Happy 70th Birthday to Joe Walsh
by Colonel Steve Akley
We'll take a break from the normally scheduled program of "bourbon talk," to celebrate one of the greatest rock and rollers of all-time, Mr. Joe Walsh who turns 70 today.
One of the greatest of all-time?
I don't think Joe gets that kind of praise very often, but, he deserves it. Despite an unbelievable catalog, strong song writing abilities, astute guitar play and a singing style uniquely his own, Joe Walsh hasn't ascended to the levels of his contemporaries. A tour is often in someone else's band (Like Ringo and his All-Star band) or opening up for a "bigger name."
For me, there isn't a bigger name than Joe Walsh. I love his music, his perseverance, his ability to overcome his addiction problems and his attitude in-general. I've seen Joe too many times to count: on his own, headlining shows in small clubs, with Ringo in his All-Star Band, paired with Glenn Fry for their "Party for Two" tour and opening for Tom Petty this past year (R.I.P. Tom Petty... another amazing talent and hard to fathom he's gone).
I've seen Joe at his very best, and I've seen him at one of his lowest moments as well. I happened to be there the night one of his roadies died in St. Louis before a concert here in an accident in trying to install a light fixture. I've seen so many amazing bands over the years... The Who, The Stones, Robert Plant, Paul McCartney, David Bowie, but I don't know if any moment was more powerful than watching Joe Walsh on the stage by himself, crying and playing an instrumental version of Amazing Grace on his guitar to memorialize someone who passed away while working for him.
I often get the feeling that Joe's time career with the Eagles really hampered his ability to become a big name on his own. I mean when Henley or Frey would go out on their own, they were headline acts. Walsh never has been a stadium solo act. The funny thing is, the crazy truth is Joe Walsh made the Eagles in my mind. Those guitar riffs he put together on Life in the Fast Lane and Hotel California ARE those songs. The two Eagles songs he sings... In the City and All Night Long are two of the best as well. I guess that because he came in late to the band people just assume he was kind of like Sammy Hagar in Van Halen... a guy who had success on his own and was brought in to replace a founding member just to help keep the ship afloat.
It couldn't be further from the truth, though. Joe's "aw shucks" attitude makes it feel like the Eagles were a Henley, Frey and even Felder show and, in reality, they wouldn't have the longevity they did without what Joe Walsh brought to them.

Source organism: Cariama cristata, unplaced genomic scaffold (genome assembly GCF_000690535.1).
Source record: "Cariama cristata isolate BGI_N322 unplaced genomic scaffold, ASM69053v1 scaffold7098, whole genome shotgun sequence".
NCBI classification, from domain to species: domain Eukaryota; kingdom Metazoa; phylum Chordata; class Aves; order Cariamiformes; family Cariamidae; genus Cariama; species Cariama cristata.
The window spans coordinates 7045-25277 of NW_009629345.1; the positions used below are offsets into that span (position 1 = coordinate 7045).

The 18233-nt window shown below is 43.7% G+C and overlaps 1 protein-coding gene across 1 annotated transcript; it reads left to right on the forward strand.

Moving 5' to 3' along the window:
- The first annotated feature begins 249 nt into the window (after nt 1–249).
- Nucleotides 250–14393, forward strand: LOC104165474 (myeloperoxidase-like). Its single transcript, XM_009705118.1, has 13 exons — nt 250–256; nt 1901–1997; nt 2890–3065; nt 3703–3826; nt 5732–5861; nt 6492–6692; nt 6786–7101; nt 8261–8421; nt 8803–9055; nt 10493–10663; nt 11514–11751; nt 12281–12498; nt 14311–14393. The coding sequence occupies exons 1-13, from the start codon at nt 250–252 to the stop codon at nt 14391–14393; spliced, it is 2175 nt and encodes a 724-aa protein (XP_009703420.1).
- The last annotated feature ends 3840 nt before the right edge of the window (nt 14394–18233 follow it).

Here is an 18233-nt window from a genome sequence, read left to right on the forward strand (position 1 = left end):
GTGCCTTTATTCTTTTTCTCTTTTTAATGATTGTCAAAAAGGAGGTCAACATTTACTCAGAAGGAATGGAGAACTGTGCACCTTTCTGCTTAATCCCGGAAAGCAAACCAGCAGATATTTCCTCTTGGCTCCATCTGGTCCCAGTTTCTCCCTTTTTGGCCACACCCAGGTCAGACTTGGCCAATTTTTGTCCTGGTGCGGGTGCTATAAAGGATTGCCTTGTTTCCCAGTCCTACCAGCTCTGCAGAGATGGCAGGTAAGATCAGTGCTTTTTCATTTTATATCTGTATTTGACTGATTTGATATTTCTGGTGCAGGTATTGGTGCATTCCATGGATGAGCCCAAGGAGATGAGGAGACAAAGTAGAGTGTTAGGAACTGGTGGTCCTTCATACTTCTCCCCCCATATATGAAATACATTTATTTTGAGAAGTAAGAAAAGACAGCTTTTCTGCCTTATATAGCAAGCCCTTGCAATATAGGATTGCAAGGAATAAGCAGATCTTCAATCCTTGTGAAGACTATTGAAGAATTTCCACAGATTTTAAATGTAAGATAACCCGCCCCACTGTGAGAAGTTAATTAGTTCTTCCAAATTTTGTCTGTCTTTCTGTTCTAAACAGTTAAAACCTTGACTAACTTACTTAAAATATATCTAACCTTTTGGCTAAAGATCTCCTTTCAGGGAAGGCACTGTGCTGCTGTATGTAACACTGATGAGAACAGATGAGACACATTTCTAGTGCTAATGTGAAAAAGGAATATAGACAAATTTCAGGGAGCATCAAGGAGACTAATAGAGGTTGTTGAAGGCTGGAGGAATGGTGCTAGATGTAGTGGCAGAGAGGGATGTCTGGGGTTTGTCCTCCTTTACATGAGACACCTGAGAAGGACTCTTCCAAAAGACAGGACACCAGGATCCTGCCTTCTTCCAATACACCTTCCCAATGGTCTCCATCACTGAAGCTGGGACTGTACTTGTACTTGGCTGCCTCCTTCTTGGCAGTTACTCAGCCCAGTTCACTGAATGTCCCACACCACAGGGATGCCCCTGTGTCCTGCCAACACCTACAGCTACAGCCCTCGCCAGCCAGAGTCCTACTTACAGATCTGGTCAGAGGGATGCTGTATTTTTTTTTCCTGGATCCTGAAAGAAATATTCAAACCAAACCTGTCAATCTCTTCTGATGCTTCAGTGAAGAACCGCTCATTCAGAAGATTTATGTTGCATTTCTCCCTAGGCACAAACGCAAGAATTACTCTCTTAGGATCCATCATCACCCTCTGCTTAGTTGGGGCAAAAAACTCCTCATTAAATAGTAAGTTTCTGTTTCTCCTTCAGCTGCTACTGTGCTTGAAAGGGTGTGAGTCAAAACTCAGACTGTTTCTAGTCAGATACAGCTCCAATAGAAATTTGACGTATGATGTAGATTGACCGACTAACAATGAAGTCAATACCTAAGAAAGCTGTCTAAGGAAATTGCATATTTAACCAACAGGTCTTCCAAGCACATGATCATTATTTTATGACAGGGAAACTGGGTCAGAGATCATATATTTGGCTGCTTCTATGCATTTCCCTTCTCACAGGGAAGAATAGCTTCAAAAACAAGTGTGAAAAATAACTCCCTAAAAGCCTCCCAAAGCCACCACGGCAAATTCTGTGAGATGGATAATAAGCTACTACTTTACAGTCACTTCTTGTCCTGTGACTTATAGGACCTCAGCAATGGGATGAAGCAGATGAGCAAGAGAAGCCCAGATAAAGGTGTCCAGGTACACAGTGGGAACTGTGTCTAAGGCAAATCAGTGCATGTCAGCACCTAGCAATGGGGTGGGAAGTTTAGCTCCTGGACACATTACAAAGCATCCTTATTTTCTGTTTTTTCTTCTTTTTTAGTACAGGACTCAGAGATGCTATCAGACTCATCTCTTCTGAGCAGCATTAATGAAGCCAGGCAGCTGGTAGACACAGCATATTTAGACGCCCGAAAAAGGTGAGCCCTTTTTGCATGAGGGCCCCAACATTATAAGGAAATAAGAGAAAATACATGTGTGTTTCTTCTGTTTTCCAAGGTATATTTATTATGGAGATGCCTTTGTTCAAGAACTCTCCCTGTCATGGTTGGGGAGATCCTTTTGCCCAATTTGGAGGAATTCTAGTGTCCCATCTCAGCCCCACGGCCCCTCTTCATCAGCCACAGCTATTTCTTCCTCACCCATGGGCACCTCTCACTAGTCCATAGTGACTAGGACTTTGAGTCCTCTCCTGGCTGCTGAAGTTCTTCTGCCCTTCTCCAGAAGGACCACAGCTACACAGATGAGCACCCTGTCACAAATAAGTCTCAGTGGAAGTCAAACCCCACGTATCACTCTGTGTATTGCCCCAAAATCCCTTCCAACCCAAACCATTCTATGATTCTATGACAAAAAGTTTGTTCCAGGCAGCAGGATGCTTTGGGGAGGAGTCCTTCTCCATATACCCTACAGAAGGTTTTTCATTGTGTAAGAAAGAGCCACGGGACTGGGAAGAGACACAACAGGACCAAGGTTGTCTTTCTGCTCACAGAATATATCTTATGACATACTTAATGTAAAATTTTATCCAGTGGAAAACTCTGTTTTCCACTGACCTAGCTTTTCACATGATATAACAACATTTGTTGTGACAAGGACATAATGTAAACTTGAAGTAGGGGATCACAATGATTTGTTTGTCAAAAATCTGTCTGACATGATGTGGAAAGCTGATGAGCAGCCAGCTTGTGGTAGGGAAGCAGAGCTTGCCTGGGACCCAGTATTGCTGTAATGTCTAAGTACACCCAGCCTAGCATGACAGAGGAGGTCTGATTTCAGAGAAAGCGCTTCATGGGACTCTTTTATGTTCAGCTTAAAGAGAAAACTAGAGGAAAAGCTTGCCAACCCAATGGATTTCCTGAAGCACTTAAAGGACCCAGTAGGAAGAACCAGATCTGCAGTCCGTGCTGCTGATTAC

Of course, despite the incredible catalog Joe has, if you had to narrow it down to one song that represents him, it all comes down to the autobiographical Life's Been Good. I've watched every version of that song on YouTube dozens, and dozens (and dozens) of times.
Why would I do that?
Well, I don't know exactly, but, I have to say there is something so fascinating about watching the same person perform the same song over the course of 40 years. It literally becomes a bit like The Truman Show because you aren't watching a song, you are watching a guy's life. There are early versions where he's young and vibrant. There are others where he's older. One with him in parachute pants. (Hello, 80s!) There are performances where it's unbelievable... they draw you in. There are others where Joe seems like he's going through the motions. Of course ,he has battled addiction, so who knows where he was at in his personal journey when you watch these. I like the fact he changes the words, too. It's fun to see if he rides "in the back of the limo in case he's attacked" or "rides in the trunk, in case he gets drunk."
There are some of these changes that also make you wonder if he was battling personal demons at them moment he's performing because I notice he will sometimes leave out the word "great" in the line about "fans writing him letters/emails telling him he's great." He will sometimes just leave a gap in the song on that word... or other times, play the guitar over it.
What does that mean?
Even the construction of the song itself is an amazing story. The song starts out with this unbelievable extended guitar riff, then it transitions to another key to this melodic guitar riff punctuated by drum beats, and finally, there is this reggae type of strumming that goes on while he sings the words that really sets the cadence of the song. None of these three should go together, and Joe admits he had been working on them for three different songs but he put them together for this song which extends it to this beautiful piece of work that ends up playing like a symphony.
Of course, the words are so irreverent and fun. I've heard Joe talk about them and while it may not be word-for-word taken from his life, all of it is based on his life in rock and roll. He actually wrote them as a joke and was starting to work on some "rock and roll" lyrics to go with the music and a bandmate encouraged him to keep what he put together. Greatest call on that one ever!
Here's to Joe Walsh. Happy 70 years! I hope he has many more rocking and rolling with a lot more shows ahead for me to watch in person and on YouTube.
Life's definitely been good to him so far!